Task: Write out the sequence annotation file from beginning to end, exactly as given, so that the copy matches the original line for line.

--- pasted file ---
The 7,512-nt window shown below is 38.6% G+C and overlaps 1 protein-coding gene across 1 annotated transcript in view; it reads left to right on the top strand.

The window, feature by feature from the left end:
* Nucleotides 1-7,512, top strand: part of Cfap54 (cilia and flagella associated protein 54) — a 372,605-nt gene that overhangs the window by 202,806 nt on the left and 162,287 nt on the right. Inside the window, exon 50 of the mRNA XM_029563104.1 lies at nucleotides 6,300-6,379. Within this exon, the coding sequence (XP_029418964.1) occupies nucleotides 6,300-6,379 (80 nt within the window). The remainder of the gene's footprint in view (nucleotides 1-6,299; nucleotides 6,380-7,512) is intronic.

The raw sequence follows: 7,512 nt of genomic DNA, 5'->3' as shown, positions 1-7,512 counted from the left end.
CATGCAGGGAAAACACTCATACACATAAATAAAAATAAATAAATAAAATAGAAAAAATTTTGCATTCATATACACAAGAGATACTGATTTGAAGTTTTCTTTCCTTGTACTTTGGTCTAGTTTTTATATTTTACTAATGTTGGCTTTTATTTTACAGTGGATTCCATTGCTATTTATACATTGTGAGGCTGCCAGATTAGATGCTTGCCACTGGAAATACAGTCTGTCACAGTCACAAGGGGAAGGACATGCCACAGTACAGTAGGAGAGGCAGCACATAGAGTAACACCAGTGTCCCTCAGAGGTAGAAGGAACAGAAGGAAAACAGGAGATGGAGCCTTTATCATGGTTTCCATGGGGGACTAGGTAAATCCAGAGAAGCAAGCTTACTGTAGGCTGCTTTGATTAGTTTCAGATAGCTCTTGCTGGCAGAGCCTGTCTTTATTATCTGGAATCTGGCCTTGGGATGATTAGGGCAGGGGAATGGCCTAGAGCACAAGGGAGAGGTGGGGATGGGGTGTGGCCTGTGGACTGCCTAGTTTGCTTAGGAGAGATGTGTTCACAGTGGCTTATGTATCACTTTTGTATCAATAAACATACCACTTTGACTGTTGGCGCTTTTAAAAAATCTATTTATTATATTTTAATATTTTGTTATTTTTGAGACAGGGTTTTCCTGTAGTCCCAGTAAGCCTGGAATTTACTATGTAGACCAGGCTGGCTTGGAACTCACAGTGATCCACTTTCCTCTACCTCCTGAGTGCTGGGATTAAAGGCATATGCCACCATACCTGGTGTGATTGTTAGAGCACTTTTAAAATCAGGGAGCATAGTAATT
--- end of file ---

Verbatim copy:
The 7,512-nt window shown below is 38.6% G+C and overlaps 1 protein-coding gene across 1 annotated transcript in view; it reads left to right on the top strand.

The window, feature by feature from the left end:
* Nucleotides 1-7,512, top strand: part of Cfap54 (cilia and flagella associated protein 54) — a 372,605-nt gene that overhangs the window by 202,806 nt on the left and 162,287 nt on the right. Inside the window, exon 50 of the mRNA XM_029563104.1 lies at nucleotides 6,300-6,379. Within this exon, the coding sequence (XP_029418964.1) occupies nucleotides 6,300-6,379 (80 nt within the window). The remainder of the gene's footprint in view (nucleotides 1-6,299; nucleotides 6,380-7,512) is intronic.

The raw sequence follows: 7,512 nt of genomic DNA, 5'->3' as shown, positions 1-7,512 counted from the left end.
CATGCAGGGAAAACACTCATACACATAAATAAAAATAAATAAATAAAATAGAAAAAATTTTGCATTCATATACACAAGAGATACTGATTTGAAGTTTTCTTTCCTTGTACTTTGGTCTAGTTTTTATATTTTACTAATGTTGGCTTTTATTTTACAGTGGATTCCATTGCTATTTATACATTGTGAGGCTGCCAGATTAGATGCTTGCCACTGGAAATACAGTCTGTCACAGTCACAAGGGGAAGGACATGCCACAGTACAGTAGGAGAGGCAGCACATAGAGTAACACCAGTGTCCCTCAGAGGTAGAAGGAACAGAAGGAAAACAGGAGATGGAGCCTTTATCATGGTTTCCATGGGGGACTAGGTAAATCCAGAGAAGCAAGCTTACTGTAGGCTGCTTTGATTAGTTTCAGATAGCTCTTGCTGGCAGAGCCTGTCTTTATTATCTGGAATCTGGCCTTGGGATGATTAGGGCAGGGGAATGGCCTAGAGCACAAGGGAGAGGTGGGGATGGGGTGTGGCCTGTGGACTGCCTAGTTTGCTTAGGAGAGATGTGTTCACAGTGGCTTATGTATCACTTTTGTATCAATAAACATACCACTTTGACTGTTGGCGCTTTTAAAAAATCTATTTATTATATTTTAATATTTTGTTATTTTTGAGACAGGGTTTTCCTGTAGTCCCAGTAAGCCTGGAATTTACTATGTAGACCAGGCTGGCTTGGAACTCACAGTGATCCACTTTCCTCTACCTCCTGAGTGCTGGGATTAAAGGCATATGCCACCATACCTGGTGTGATTGTTAGAGCACTTTTAAAATCAGGGAGCATAGTAATT